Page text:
Trilobite Devonian 'super eye'

Trilobite Devonian ‘super eye’

The trilobite Survey of terrestrial seas during nearly all Paleozoic Era (-542 to -251 million years ago), before becoming extinct during the Permian-Triassic Crisis. These marine arthropods were distinguished by elaborate compound eyes. Most species exhibited visual systems resembling flies, with countless hexagons reflecting the image onto a single retina. But the suborder Phacopina did not follow this rule. Their huge eyes gave them a strange look, magnified by large lenses far away from each other. How well can these tools work? Modern imaging techniques have recently succeeded in unraveling the mystery behind ” super eye from Vacubena. To obtain a result similar to that advanced nearly half a century ago by an amateur paleontologist…

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One eye in one eye

In the 1970s, radiologist Wilhelm Stürmer developed a passion for paleontology and decided to take X-ray pictures of Vacubinia. In the images obtained, amateurs believe that they can indeed see strands in the back of their huge eyes. Why not nerves or even a light-guiding system? Unfortunately for Wilhelm, science at the time did not imagine that soft tissues could be preserved during fossilization. “Professionals then prefer to focus their efforts on finding skeletons or calcified like shells,” says Catherine Cronier, a professor of palaeontology at the University of Lille who specializes in Devonian trilobites. It will be necessary to wait for the accuracy of the imaging techniques to improve to be able to confirm the radiologist’s statements.

Today, the use of X-rays or synchrotron radiation is still expensive, but it is proving to be very practical. “It’s kind of non-destructive, like when you do an MRI,” says Catherine Crone. Thanks to this method, an international research team led by Brigitte Schönemann, of the University of Cologne, identified the optic nerve that allows connection between the eye and the brain in Vacubina. In addition, under each of the lenses – with a diameter of at least 1 mm – hide 6 sides, the equivalent of a small compound eye. Knowing that each “super eye” contains approximately 200 lenses, so about 200 compound eyes make up the entire optical system…a completely unique discovery in the animal kingdom!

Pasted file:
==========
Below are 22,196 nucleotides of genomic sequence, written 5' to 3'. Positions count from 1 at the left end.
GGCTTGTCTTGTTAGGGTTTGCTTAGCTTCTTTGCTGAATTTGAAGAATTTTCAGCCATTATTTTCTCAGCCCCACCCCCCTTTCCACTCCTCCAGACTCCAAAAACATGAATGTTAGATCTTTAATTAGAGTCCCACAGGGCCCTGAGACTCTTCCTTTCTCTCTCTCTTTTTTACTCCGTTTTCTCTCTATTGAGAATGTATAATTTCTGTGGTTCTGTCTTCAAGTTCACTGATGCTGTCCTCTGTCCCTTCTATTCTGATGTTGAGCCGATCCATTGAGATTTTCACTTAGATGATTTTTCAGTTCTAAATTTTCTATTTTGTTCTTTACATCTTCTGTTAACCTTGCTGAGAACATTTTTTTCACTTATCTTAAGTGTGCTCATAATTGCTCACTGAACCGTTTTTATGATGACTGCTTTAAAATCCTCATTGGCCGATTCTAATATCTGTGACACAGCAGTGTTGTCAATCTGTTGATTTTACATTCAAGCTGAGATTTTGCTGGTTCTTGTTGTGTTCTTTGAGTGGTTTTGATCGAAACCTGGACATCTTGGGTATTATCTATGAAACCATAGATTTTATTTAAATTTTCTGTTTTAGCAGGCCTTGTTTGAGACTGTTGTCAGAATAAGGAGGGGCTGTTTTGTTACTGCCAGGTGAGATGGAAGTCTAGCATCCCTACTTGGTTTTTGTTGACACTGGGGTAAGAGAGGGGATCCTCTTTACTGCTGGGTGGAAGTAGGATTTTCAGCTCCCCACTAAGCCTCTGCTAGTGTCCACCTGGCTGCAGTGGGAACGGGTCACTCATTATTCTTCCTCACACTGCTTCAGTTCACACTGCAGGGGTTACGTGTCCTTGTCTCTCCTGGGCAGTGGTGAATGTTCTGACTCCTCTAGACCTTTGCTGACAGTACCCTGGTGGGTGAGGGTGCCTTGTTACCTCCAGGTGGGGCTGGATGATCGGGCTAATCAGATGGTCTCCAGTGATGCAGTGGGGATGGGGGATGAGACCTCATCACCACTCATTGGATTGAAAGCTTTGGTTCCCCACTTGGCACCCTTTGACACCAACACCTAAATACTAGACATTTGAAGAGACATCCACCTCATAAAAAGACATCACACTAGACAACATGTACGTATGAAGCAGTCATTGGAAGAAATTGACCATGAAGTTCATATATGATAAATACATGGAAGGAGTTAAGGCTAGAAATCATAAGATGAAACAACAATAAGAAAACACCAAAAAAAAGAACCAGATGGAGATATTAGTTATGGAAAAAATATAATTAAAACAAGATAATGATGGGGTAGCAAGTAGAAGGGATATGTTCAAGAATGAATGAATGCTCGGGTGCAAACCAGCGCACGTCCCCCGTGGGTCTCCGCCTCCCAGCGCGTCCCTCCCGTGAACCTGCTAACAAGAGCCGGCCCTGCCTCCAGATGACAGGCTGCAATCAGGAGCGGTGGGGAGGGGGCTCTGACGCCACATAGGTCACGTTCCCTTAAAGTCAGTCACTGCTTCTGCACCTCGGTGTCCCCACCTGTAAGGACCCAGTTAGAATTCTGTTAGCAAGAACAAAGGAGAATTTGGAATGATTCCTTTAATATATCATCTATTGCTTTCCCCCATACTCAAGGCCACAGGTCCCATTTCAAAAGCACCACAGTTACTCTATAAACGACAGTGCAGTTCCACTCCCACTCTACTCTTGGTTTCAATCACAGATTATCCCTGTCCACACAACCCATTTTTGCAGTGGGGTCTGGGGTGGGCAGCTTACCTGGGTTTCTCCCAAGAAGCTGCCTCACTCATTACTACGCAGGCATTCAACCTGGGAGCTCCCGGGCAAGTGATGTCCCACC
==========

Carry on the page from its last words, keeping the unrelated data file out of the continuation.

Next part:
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© Catherine Crone

Side view of the eye detail of the Trilobite Phacopina Phacopidae from the Devonian period in Algeria.

Advantage… but which one?

What could be the purpose of such an optical device? “During the Devonian period, approximately 390 million years ago, trilobites occupied mainly continental seas,” says Catherine Cronier. These relatively warm bodies of water are, as the name implies, part of the continental shelf. Over the first 50 meters of depth, these predators dominate over hundreds of millions of years … the bottom, which means more comfort on the bottom of the water, these predators present a whole range of eye sizes depending on their environment. Those who live outside have smaller eyes with fewer lenses, as more lenses are not necessary yet away from daylight. On the contrary, more coastal specimens have huge eyes with one of the many lenses, which are able to capture the slightest ray of sunlight. But what about vacupina?

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These animals have the peculiarity of combining two features: large and small eyes. It would have made their lives easier in low light or rapidly changing environments, by giving them good clarity. “This mix of species could change the idea we have about Phacopina’s adaptation to ambient light,” says Catherine Cronier. Not to mention that Phacopina’s “super eye” may also have played a role in the quality of contrasts, or even the perception of different colours. However, it is still difficult to provide a definitive answer to the evolutionary advantage of these eyes. Researchers can only make hypotheses by observing crabs or horseshoe crabs that, we imagine, behave similarly to their distant “cousins,” the now-extinct trilobite.

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